Wednesday, January 12, 2011

Houdini D.C. Challenges

The photograph of Houdini hanging upside down in a straight jacket with the Washington Monument in the distance and the Treasury Building across the street is quite famous. Although in the photo to the left the monument is not visible.  I always assumed that this was the only time he did an out door stunt in D.C.. However, I was mistaken. That escape took place in front of the Keith's Vaudeville Theatre on January 12, 1922 (today). It just so happens that the National Press Club had their offices in the same building as the theatre at the time, which I'm sure had something to do with the iconic photo that was taken. But there were earlier publicity escapes and challenges that took place in Washington D.C..

Early Challenges
Let's begin in January of 1906.  New Years Day 1906 he escaped from a jail cell at the 10th Precinct  625 Park Road NW in D.C. (Turns out the building IS still there, though I had originally reported that it wasn't. ). A few days later on January 6th Houdini escapes from the Jail Cell that once held the assassin of President Garfield at the D.C. Jail. He was no stranger to pulling out all the stops when he came to the Nation's Capital.

In fact, also in 1906 Houdini accepted a challenge to escape from a man sized Paper Bag. He also took on the challenge to escape from a zinc lined Knabe piano case. If that wasn't enough both Saks & Company (they would later become Saks Fifth Avenue Dept Store) and S. Kann Sons & Company (The first D.C. area Department store) challenged Houdini to get out of a packing crates that they built.  These challenges took place at the Chase Theatre which was previously known as The Grand Opera House and was located at 1424 Pennsylvania Ave NW, directly across the street from the Willard Hotel.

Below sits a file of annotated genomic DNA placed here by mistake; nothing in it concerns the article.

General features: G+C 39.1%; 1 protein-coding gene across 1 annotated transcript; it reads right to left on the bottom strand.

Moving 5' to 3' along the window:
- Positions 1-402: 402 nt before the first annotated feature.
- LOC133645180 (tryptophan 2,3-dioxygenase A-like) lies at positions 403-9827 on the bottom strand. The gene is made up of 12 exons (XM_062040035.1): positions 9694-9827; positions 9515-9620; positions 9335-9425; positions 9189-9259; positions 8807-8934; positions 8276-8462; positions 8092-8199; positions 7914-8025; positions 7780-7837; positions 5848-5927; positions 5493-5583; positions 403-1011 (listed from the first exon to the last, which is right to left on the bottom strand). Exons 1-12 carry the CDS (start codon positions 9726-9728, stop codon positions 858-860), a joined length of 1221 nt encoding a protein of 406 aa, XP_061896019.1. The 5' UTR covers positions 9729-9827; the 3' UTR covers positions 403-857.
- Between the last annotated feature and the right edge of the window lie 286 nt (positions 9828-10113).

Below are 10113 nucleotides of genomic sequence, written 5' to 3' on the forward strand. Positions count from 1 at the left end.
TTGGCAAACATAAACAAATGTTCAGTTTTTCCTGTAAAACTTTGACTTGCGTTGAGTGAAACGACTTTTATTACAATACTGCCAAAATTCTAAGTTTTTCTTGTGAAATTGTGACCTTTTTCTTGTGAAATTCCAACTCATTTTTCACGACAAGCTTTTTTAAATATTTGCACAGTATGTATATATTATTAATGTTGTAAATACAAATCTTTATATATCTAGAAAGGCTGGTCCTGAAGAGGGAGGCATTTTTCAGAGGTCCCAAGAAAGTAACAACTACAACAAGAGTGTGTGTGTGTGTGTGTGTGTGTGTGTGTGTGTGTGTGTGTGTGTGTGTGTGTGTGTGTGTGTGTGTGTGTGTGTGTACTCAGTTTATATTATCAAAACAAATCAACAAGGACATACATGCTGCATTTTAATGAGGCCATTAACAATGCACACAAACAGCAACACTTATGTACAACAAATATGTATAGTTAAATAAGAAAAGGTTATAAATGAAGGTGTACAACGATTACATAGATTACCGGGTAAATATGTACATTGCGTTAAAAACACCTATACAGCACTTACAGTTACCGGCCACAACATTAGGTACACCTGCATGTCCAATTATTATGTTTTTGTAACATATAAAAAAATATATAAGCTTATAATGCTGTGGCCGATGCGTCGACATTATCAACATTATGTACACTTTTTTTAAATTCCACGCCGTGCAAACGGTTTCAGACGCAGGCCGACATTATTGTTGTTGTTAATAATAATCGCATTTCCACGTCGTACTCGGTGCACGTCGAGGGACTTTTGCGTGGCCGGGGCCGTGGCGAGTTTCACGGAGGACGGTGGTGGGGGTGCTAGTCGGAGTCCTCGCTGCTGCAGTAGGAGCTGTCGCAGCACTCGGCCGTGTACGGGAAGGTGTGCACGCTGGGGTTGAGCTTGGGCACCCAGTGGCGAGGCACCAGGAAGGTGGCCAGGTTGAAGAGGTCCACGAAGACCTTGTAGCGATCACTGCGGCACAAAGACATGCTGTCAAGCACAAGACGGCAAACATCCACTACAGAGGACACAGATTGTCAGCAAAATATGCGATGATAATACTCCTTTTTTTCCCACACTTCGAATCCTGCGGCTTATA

Following Houdini's departure from D.C., a local athletic teacher Maurice Joyce said he would expose how Houdini did his escapes. He did this at the Columbia Theatre. Please remember this name as later in the year I'm going to do a piece on the Columbia Theatre in D.C.. Mr. Joyce claimed the boxes and cases were all made per Houdini's instructions and were faked by the builders. All of the challengers said Mr. Joyce was a liar, more than likely he just didn't know and this was good a chance as any to gain some personal fame for himself.

The First Outdoor Straight Jacket Escape in D.C.

The Munsey Building in Wash D.C.
Then years later on April 19, 1916, Houdini is back and this time he is hung upside down 100 ft in the air outside of the Munsey Building. It took him two minutes and thirty seconds to free himself from the straight jacket! The police claimed that over 100,000 people watched Houdini's escape. They also said it was the single biggest crowd next to an Inaugural Event in the city's history. At least that is what the Kalush biography states. The Washington Times reported 15,000 and then the following day corrected that up to 20,000. Clearly they couldn't count any better in 1916 than they do counting crowds in DC today! One more note about the Munsey Building Straightjacket escape, and I didn't realize this when I first posted the article. Apparently, the Washington Times Newspapers Offices are located IN the Munsey Building. Well Done Houdini!